had two sets of pre-Roe abortion statutes. Older statutes
prohibited performance of an abortion upon a woman unless the
procedure was “necessary to preserve her life or that of [her]
made a woman’s participation in her own abortion a criminal
offense (subject to the same exception). In
November 1970, however, the voters approved by referendum a
new abortion act. This
act, which by its terms did not repeal the older statutes, allowed
abortion on demand of a woman “not quick with child and not
more than four lunar months after conception.” Following Roe
v. Wade, the attorney general stated that the hospitalization
requirement in the statutes adopted in November 1970 was unenforceable
during the first trimester of pregnancy, and that the residency
requirement was also unconstitutional. The
parental consent requirement was declared unconstitutional
on federal constitutional grounds by the Washington Supreme
Court in State v. Koome. Washington
repealed all of its pre-Roe statutes in 1991, and the
overruling of Roe v. Wade would not revive those statutes. Abortions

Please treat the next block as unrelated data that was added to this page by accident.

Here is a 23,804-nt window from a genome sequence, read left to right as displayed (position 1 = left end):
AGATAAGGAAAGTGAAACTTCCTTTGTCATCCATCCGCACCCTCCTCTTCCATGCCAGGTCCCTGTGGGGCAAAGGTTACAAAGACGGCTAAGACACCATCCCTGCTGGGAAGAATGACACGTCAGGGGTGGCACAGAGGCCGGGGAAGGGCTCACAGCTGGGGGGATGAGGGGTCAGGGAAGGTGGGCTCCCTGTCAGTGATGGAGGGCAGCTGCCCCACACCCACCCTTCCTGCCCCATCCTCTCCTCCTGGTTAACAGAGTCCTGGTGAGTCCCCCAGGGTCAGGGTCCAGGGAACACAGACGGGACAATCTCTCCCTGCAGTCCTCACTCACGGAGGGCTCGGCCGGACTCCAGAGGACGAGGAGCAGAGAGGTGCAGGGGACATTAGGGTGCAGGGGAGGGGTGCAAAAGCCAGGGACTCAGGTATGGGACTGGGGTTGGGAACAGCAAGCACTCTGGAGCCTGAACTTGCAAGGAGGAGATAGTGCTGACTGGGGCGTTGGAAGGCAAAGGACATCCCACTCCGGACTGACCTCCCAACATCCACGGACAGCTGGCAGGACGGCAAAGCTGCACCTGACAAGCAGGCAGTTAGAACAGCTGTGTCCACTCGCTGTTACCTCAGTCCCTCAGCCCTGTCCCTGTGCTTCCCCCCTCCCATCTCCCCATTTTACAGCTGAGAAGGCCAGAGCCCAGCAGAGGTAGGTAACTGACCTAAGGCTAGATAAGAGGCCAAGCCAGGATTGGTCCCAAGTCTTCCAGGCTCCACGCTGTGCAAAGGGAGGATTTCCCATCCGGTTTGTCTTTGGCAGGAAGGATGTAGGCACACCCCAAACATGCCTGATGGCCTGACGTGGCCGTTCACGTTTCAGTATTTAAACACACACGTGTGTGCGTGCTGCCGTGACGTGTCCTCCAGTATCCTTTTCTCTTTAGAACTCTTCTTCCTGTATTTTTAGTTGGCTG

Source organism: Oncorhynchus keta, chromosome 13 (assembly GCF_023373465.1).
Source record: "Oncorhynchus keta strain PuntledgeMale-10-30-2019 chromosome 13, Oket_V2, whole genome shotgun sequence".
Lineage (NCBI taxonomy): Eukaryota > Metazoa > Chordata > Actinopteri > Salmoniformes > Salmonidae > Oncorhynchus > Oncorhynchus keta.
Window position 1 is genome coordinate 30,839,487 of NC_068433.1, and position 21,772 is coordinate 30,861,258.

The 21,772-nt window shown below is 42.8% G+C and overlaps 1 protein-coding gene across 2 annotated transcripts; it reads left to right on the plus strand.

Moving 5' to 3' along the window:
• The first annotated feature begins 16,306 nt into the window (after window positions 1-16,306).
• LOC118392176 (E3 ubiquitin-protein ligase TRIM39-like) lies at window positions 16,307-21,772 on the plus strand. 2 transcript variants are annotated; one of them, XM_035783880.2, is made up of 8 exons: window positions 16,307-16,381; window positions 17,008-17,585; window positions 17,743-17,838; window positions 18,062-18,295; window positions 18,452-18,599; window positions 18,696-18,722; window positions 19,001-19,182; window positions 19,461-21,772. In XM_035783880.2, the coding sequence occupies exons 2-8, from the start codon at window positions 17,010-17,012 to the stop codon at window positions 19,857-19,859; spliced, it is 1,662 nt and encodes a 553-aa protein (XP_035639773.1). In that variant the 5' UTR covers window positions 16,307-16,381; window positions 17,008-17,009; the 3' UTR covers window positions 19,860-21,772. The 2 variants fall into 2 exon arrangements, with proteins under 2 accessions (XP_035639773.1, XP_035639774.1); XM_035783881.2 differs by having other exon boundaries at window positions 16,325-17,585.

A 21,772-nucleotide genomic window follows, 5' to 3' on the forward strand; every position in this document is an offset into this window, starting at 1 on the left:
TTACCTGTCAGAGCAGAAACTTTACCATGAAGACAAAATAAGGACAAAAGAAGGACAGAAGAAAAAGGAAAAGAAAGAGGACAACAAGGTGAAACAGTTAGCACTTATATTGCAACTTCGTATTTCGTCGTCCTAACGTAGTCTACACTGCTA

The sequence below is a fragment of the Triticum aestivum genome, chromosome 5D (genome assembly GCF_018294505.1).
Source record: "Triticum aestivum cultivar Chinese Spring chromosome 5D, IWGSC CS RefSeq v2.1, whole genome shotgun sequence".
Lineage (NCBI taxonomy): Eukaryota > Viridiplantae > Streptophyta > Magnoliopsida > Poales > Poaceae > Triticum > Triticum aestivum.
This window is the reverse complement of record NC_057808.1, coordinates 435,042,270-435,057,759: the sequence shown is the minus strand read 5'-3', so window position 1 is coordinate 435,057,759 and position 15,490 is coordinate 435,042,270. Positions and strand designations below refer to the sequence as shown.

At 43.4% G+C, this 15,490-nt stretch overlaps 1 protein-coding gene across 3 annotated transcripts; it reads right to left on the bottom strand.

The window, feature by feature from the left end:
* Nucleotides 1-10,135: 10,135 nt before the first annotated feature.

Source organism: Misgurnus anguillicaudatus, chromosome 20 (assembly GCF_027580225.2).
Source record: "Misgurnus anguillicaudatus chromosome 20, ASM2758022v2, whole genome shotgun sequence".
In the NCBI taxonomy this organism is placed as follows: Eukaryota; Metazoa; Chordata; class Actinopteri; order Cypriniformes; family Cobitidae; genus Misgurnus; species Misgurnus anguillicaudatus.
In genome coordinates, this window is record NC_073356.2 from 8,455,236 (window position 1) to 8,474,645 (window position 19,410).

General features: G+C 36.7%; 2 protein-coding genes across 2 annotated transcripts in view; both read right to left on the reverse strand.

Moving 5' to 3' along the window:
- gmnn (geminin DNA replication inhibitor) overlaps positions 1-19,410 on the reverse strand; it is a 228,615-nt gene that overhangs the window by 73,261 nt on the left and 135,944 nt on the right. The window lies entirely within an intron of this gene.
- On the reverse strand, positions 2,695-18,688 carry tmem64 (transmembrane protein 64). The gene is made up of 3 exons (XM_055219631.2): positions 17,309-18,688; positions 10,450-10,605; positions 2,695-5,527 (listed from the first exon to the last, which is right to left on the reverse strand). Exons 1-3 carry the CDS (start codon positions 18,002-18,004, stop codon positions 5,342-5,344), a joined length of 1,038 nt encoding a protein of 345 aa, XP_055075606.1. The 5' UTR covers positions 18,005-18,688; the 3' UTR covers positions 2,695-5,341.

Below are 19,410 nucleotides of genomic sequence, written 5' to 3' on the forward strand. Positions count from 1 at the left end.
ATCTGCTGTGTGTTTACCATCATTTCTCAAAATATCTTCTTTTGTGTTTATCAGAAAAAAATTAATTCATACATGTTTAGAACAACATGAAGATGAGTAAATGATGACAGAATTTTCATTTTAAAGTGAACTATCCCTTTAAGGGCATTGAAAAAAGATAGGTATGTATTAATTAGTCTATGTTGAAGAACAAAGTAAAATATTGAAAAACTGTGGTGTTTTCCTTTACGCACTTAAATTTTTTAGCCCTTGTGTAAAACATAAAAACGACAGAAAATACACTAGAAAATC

could be performed for any reason before viability, and for
virtually any reason after viability.
Wash. Rev. Code Ann.§ 9.02.010 (West.
Id. § 9.02.020. No
prosecutions were reported under this statute.
Id. §§ 9.02.060
Id. §§ 9.02.060,
0.02.070. The statutes adopted by referendum imposed other
conditions. An abortion could be performed only by a licensed
physician in a licensed hospital or approved medical facility. If
the abortion was being sought by a married woman, the consent
of her husband was necessary and, if she was an unmarried
minor, the consent of her legal guardian. Id. § 9.020.070. The
law also required physical domicile in the State for ninety
days prior to the performance of the abortion. Id.
Wash. Op. Att’y Gen. 7, 11-14.
260 (Wash. 1975).
Laws ch. 1, § 9, Initiative Measure No. 120, approved Nov.
5, 1991. The Reproductive Privacy Act declares that “every
individual possesses a fundamental right of privacy with
respect to personal reproductive decisions,” including
abortions. Id. § 1, codified as Wash. Rev. Code Ann. § 9.02.100 (West 2003). Consistent with
that declaration, the Act provides further that “The state
may not deny or interfere with a woman’s right to choose
to have an abortion prior to viability of the fetus, or
to protect her life or health.” Id. § 2, codified
as Wash. Rev. Code Ann. § 9.02.110 (West
2003). No such statement of public policy is required
to make abortion legal in any State. In the absence of
specific legislation making abortion criminal (either pre-
or post-Roe), abortion would remain legal even if Roe
v. Wade were overruled.
of its undefined health exception, Washington’s post-viability
statutes, see Wash.
Rev. Code Ann. §§ 9.02.110, 9.02.120 (West 2003),
would not effectively prohibit post-viability abortions.